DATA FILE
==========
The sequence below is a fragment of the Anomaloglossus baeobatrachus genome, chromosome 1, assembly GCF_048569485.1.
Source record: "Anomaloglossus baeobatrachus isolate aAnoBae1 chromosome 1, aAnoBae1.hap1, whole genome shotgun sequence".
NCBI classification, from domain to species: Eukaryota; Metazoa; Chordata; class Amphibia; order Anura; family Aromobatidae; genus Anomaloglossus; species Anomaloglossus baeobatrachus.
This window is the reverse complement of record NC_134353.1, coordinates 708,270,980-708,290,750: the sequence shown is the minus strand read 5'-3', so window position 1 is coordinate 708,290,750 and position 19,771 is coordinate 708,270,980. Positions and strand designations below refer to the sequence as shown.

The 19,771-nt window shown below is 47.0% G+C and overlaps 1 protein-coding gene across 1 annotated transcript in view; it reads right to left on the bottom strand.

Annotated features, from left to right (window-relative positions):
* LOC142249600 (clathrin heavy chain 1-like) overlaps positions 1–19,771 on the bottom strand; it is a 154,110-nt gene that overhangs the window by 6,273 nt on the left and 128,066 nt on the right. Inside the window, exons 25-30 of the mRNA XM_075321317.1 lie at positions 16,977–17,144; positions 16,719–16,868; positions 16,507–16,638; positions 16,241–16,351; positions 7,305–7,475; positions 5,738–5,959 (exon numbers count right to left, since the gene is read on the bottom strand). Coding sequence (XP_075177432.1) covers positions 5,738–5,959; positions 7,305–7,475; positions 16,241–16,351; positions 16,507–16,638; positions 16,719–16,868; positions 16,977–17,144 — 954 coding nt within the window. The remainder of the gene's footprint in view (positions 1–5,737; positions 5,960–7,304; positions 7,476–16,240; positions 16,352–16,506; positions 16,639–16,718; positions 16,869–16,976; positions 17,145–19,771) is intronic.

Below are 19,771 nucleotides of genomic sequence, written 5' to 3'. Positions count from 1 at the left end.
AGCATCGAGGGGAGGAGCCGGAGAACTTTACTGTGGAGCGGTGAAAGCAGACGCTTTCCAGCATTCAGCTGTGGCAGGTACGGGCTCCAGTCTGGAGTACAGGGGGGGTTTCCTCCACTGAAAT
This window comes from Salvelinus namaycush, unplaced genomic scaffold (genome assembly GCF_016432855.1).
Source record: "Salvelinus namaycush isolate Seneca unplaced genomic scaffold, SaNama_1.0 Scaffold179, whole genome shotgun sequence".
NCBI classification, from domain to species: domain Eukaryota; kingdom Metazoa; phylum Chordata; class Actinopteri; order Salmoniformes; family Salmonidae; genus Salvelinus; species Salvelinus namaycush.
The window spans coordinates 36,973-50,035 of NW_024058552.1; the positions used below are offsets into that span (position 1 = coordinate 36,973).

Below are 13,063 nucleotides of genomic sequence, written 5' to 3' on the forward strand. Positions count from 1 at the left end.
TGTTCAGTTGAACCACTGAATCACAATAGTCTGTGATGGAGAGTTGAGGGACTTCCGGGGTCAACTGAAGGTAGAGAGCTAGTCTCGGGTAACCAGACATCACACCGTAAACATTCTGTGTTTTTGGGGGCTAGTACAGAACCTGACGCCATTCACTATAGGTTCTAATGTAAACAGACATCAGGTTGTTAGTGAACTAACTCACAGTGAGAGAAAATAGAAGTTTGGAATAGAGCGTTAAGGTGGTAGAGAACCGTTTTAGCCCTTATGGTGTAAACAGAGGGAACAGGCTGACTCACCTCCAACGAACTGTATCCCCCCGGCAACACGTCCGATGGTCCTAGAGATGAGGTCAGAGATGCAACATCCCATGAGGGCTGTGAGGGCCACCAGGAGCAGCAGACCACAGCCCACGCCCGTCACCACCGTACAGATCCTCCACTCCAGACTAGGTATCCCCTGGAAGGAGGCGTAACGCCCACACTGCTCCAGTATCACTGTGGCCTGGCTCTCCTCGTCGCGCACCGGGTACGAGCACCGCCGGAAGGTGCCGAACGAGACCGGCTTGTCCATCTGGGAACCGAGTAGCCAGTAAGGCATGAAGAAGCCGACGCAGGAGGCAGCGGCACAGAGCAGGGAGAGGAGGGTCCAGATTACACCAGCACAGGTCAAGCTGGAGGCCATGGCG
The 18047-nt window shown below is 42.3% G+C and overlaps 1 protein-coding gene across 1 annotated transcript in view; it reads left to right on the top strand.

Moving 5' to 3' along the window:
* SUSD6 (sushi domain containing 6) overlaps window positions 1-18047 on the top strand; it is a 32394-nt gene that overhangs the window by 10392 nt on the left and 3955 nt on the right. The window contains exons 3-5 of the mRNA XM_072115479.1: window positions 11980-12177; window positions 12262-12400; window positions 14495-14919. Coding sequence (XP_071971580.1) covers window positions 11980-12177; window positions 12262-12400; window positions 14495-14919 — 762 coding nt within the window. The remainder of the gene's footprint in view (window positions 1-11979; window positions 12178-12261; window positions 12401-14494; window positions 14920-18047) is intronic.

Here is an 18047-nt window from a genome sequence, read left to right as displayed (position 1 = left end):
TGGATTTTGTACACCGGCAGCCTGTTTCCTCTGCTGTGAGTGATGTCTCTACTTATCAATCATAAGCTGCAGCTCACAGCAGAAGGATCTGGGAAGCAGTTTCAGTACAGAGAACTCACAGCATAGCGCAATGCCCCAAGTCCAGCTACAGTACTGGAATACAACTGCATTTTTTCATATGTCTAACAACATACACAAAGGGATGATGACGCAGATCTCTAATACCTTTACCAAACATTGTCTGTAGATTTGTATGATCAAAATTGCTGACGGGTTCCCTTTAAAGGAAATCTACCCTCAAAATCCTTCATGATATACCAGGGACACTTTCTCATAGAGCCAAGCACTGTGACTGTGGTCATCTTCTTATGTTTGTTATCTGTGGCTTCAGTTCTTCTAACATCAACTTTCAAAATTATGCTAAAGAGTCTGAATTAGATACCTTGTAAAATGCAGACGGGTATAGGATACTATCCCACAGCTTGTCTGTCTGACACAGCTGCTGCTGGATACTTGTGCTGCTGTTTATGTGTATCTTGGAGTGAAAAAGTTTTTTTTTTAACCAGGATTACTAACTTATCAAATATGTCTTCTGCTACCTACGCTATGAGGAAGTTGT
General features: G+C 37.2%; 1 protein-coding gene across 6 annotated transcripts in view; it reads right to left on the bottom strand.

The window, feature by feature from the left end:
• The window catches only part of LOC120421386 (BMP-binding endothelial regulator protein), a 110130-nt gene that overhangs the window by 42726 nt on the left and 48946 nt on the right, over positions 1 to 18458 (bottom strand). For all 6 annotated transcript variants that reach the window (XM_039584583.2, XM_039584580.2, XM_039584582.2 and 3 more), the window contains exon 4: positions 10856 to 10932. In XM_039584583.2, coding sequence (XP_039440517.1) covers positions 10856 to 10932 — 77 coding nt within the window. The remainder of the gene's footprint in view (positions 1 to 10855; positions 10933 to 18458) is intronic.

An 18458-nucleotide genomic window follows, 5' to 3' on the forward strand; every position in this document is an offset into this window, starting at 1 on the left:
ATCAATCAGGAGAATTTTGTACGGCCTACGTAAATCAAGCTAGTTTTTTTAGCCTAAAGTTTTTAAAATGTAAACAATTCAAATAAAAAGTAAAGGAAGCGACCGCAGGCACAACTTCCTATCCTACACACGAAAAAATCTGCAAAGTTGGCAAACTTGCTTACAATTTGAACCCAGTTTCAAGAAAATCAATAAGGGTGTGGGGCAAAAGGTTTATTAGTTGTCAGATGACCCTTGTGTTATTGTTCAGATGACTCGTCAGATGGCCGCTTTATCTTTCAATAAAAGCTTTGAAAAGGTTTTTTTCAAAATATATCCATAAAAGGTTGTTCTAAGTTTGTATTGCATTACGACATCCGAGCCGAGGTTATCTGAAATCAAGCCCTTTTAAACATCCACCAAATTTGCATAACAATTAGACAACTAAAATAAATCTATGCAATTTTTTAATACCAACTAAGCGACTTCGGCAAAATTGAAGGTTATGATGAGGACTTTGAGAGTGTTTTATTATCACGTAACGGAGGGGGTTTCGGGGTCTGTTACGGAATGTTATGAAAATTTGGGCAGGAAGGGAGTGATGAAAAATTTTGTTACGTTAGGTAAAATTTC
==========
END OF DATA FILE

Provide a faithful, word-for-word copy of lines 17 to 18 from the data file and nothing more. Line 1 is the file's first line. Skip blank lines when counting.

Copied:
Moving 5' to 3' along the window:
* SUSD6 (sushi domain containing 6) overlaps window positions 1-18047 on the top strand; it is a 32394-nt gene that overhangs the window by 10392 nt on the left and 3955 nt on the right. The window contains exons 3-5 of the mRNA XM_072115479.1: window positions 11980-12177; window positions 12262-12400; window positions 14495-14919. Coding sequence (XP_071971580.1) covers window positions 11980-12177; window positions 12262-12400; window positions 14495-14919 — 762 coding nt within the window. The remainder of the gene's footprint in view (window positions 1-11979; window positions 12178-12261; window positions 12401-14494; window positions 14920-18047) is intronic.